Throughout this volume a big theme is the developing relationship between Haruhi and the world. The way her mood affects things and the way she behaves towards Kyon make for many interesting moments. In between the serious moments The Melancholy of Haruhi Suzumiyais a whimsical and charming show. The cast has great personality, the writing is fantastic, and the sense of humor is well-realized. Few shows click as well as this one and it's easy to see why otaku everywhere are singing praises.

The DVD:


The Melancholy of Haruhi Suzumiya is presented on DVD with a 1.78:1 anamorphic widescreen ratio. I have to tip my hat to Bandai Entertainment because the transfer for this show is absolutely brilliant. I suppose it helps that Kyoto Animation went the extra mile to provide a quality production but it's nice to see Bandai giving the series proper treatment.

Everything in this show from the design, animation, and presentation absolutely pops. The colors are vibrant beyond reproach, the picture is quite sharp, and there are virtually no digital flaws. On a few rare occasions some grain did appear but these instances were certainly few and far between.


With English and Japanese 2.0 stereo tracks and English 5.1, The Melancholy of Haruhi Suzumiya's first volume has most all of the bases covered. Part of me wishes that a Japanese 5.1 selection was available but I suppose beggars can't be choosey. Both dubs offer remarkably quality with the voice talent though I felt the Japanese language surpassed the English ever so slightly. Technically speaking the 2.0 tracks offer a fine sounding stereo presentation and they sound roughly like you'd expect them to. The 5.1 brings a more impressive channel mixture to the table with some fine use of the rear channels for sound effects but ultimately the directionality is not as diverse as one would hope. Overall the quality here is quite good and I didn't encounter any flaws.


What with this being the Limited Edition release for The Melancholy of Haruhi Suzumiya's second volume there are quite a few bonus features to discuss. Bandai's treatment of this marvelous series is nothing short of exemplary and fans everywhere have plenty of reasons to be thankful.

The Limited Edition of this volume comes in a largish box with a soundtrack featuring the opening and ending songs and SOS Brigade armband inside. There are also a pencil board and iron on fabric print of Haruhi in all her glory. Two DVDs make up the set with the second containing episodes one through five in their original Japanese broadcast order. Bandai's release is not arranged in this order and watching it like it was originally intended to be is certainly something to appreciate. It also helps matters that the disc lacks other bonus material so the presentation is all around better; even if just slightly so.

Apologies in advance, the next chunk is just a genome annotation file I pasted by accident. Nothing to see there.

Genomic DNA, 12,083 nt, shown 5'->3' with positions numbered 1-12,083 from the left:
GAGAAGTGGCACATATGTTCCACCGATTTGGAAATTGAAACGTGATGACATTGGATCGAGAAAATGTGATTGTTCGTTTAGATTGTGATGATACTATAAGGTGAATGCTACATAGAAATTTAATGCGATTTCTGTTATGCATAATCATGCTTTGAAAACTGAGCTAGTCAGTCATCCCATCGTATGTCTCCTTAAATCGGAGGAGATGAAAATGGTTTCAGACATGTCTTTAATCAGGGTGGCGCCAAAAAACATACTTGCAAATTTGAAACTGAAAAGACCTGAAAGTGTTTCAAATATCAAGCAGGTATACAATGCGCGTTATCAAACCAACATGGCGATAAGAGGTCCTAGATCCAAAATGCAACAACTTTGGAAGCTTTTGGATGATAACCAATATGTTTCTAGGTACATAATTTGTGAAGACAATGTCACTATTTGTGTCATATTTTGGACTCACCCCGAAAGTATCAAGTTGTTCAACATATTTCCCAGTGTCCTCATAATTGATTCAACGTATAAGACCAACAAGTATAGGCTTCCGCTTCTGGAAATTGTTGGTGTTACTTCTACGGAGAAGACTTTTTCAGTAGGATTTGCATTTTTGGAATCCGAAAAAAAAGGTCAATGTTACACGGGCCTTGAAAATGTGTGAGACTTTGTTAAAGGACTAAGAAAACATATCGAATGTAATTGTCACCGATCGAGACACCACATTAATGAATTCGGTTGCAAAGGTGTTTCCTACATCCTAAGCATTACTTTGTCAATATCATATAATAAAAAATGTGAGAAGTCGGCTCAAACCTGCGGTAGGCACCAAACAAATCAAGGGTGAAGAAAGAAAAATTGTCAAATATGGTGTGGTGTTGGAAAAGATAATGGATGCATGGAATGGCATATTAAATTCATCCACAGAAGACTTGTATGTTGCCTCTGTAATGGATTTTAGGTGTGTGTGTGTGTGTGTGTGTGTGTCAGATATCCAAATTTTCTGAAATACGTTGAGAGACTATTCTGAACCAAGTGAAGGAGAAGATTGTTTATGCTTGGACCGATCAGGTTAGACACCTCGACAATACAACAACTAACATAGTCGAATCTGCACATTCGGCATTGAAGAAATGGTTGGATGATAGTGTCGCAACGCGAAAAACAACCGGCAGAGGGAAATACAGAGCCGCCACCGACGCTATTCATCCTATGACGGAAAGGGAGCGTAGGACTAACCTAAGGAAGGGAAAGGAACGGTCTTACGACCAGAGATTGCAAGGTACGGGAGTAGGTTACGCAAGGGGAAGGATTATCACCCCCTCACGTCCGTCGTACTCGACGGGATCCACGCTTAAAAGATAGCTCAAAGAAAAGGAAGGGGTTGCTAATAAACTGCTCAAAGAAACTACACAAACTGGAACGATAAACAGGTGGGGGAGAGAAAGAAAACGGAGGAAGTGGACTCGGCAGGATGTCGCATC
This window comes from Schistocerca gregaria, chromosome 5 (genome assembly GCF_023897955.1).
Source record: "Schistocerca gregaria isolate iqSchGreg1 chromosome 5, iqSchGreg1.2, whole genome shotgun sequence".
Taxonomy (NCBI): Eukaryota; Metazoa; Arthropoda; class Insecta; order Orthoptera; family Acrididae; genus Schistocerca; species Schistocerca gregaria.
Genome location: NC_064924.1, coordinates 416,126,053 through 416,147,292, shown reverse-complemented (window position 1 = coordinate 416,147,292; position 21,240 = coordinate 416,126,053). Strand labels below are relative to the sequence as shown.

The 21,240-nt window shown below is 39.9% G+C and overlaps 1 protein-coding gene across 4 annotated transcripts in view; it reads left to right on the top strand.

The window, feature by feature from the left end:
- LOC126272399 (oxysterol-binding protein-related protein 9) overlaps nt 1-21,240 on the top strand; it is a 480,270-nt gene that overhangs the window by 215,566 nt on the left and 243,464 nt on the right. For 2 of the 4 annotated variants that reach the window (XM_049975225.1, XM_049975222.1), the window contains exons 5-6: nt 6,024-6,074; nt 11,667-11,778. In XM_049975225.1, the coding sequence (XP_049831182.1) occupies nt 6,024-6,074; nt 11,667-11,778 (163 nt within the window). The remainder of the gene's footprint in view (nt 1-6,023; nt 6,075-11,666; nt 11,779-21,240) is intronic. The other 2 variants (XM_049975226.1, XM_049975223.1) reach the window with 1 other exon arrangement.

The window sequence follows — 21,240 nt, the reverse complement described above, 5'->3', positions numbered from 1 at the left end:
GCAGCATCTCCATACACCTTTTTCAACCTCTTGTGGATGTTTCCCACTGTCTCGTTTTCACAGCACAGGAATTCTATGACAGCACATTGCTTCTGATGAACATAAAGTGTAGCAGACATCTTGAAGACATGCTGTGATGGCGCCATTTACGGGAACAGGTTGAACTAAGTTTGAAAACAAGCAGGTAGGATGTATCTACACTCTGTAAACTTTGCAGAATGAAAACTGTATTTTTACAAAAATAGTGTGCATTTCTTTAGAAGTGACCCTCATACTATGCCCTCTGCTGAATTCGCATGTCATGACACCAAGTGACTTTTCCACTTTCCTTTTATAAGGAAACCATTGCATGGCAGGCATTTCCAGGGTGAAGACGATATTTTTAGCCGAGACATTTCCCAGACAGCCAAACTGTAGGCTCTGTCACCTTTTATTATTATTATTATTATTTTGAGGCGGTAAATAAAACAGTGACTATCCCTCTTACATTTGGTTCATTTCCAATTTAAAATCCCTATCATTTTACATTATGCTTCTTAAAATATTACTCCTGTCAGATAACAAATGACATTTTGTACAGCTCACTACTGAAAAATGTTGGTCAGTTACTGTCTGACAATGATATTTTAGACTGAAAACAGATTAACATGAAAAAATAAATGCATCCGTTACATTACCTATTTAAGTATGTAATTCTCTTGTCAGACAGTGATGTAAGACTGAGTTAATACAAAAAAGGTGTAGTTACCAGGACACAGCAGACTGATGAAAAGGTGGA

The main disc of this release houses the goodies that you'd find if you purchased the regular edition. That being said there are textless opening and ending animations as well as some trailers and TV broadcast previews. Some more clips from the ASOS Brigade's adventures are included on this disc as well. Seeing the live action recreation of The Melancholy of Haruhi Suzumiya is kind of silly but in short bursts it's definitely appreciated. Along the same lines are the making of videos which are just about as goofy, if not more so. Lastly there is also something called a Neko-Man Gallery which is basically a bunch of doodles of cat people all dressed up.

Final Thoughts:

The Melancholy of Haruhi Suzumiya is an amazing show. Bandai has gone above and beyond the call of duty bringing the series to fans with a good deal of attentiveness and love. There are so many reasons that this show is a success but probably the best thing to say about it is that it is endearing. You'll love the characters, the world, and the concept from the moment you lay eyes on it and once that happens you're never going to forget. No matter what your tastes in anime are The Melancholy of Haruhi Suzumiya is for you. It's an addictive little slice of animated heaven that is the epitome of a good time. Highly Recommended

Check out more of my reviews here. Head on over to my anime blog as well for random musings and reviews of anime, manga, and stuff from Japan!